Up the Wall youth bring beauty to the Beltline

By carlynn

This summer, a group of youth in our Up the Wall program helped to beautify the Beltline neighbourhood in downtown Calgary. The result? Incredibly unique and eye-catching to anyone passing by! 

On the weekend of August 9, 2014, after weeks of designing and planning, the first group of youth to go through Boys and Girls Clubs of Calgary’s Up the Wall program gave back to the City of Calgary by painting a wall mural downtown (on Centre Street SE, between 13 and 14 Avenue).

The youth in the program worked with many professional artists who not only mentored them, but taught theMural5m what it takes to work in collaboration with other artists and to create a large piece of public art. The feedback from the surrounding community was wonderful, with many residents walking by, thanking the youth for making a once ugly, often vandalized wall, beautiful. 

The mural features a space theme that was developed by the youth, with the underlying idea that we are all connected: “It doesn’t matter where you come from, who you are, or what you do, we are all the same and deserve to be treated that way.” 

Up the Wall is a restorative justice program for youth graffiti offenders, who are referred to the program through law enforcement services. Over the course of three months, these youth participate in various restorative justice-based activities, interact with members of law enforcement to encourage building healthy relationships, and work with professional artists to learn new skills and find new, legal, positive ways of expressing themselves. Upon completion of the program, qualified graduates are invited back as peer mentors for future youth in the program.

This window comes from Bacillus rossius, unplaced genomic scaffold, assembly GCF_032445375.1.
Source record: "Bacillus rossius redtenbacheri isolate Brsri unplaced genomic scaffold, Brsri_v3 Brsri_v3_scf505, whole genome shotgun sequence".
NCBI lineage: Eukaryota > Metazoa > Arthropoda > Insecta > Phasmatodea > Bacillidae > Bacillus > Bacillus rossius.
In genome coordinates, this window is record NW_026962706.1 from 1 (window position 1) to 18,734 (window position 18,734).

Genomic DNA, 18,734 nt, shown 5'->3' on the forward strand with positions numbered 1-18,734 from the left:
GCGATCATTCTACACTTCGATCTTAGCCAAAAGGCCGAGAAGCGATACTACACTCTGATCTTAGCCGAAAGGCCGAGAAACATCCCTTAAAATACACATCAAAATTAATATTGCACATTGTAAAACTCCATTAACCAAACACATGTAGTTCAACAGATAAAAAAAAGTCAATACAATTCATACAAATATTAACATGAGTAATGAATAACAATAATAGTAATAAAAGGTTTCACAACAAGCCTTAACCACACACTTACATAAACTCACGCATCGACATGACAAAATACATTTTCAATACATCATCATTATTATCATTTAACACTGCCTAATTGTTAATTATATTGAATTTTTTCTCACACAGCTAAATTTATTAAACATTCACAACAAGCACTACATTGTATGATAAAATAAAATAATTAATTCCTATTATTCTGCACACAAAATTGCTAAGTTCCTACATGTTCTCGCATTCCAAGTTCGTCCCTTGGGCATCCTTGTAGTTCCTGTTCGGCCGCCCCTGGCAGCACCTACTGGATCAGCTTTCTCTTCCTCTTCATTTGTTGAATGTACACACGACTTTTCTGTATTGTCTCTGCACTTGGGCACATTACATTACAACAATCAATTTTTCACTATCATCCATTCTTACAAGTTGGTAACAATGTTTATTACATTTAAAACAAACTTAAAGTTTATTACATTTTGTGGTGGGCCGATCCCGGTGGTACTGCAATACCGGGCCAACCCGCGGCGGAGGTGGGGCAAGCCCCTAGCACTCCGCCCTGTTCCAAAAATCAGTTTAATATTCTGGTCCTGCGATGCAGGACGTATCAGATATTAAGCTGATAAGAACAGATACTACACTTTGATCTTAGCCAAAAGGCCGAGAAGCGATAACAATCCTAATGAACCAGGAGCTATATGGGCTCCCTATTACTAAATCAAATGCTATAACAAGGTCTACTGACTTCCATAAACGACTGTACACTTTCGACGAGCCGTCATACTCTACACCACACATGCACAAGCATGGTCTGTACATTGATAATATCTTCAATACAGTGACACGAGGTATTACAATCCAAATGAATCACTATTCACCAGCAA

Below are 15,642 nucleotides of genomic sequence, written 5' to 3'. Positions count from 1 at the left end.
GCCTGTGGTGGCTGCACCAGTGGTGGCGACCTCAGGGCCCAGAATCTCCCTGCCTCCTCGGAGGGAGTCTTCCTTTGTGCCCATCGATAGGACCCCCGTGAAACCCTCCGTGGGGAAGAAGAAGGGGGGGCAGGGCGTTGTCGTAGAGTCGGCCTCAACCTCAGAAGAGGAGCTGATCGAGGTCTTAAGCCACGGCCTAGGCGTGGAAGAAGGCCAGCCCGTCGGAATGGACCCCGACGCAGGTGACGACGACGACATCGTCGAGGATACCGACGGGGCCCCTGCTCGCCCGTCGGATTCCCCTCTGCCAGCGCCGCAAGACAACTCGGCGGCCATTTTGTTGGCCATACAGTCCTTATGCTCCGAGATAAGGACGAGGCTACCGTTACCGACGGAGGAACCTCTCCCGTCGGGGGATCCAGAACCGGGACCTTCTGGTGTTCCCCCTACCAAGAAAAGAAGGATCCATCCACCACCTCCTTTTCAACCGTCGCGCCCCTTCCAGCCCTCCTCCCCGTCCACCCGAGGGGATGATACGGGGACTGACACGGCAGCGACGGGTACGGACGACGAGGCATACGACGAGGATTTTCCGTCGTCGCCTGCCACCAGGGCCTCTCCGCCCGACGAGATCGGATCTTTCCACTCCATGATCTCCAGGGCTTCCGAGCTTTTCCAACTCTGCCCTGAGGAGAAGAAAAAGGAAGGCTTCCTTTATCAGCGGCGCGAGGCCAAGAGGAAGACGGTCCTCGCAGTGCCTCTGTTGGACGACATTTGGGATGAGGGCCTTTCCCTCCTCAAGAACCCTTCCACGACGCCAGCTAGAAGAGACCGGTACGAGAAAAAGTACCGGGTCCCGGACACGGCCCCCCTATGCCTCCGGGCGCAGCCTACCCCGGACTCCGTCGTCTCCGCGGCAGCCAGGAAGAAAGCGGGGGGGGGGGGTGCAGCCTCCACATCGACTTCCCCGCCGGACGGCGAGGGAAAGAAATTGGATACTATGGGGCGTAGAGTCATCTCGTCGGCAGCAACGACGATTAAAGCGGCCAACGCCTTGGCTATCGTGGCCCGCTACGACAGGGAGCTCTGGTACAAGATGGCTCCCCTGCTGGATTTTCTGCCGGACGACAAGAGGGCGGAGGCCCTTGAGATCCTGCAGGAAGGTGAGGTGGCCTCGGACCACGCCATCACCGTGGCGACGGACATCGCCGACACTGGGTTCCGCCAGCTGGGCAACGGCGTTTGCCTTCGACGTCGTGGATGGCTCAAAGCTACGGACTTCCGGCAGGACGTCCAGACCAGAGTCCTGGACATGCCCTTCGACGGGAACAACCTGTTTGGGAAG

Members of Up the Wall are incredibly proud of the work they created, and so they should be! The hard work, dedication and enthusiasm put into this work of art is something to be recognized. The youth completing this program have gone through a lot of positive change, and truly found a place of belonging and community.

“I really miss it and can’t wait for the next group to start so that I can come back as a peer mentor.” - Up the Wall graduate, 16 years old.

“I got to participate in legal public art, which I didn’t think I would ever do. I have a different outlook now on vandalism in Calgary.”  - Up the Wall graduate, 18 years old.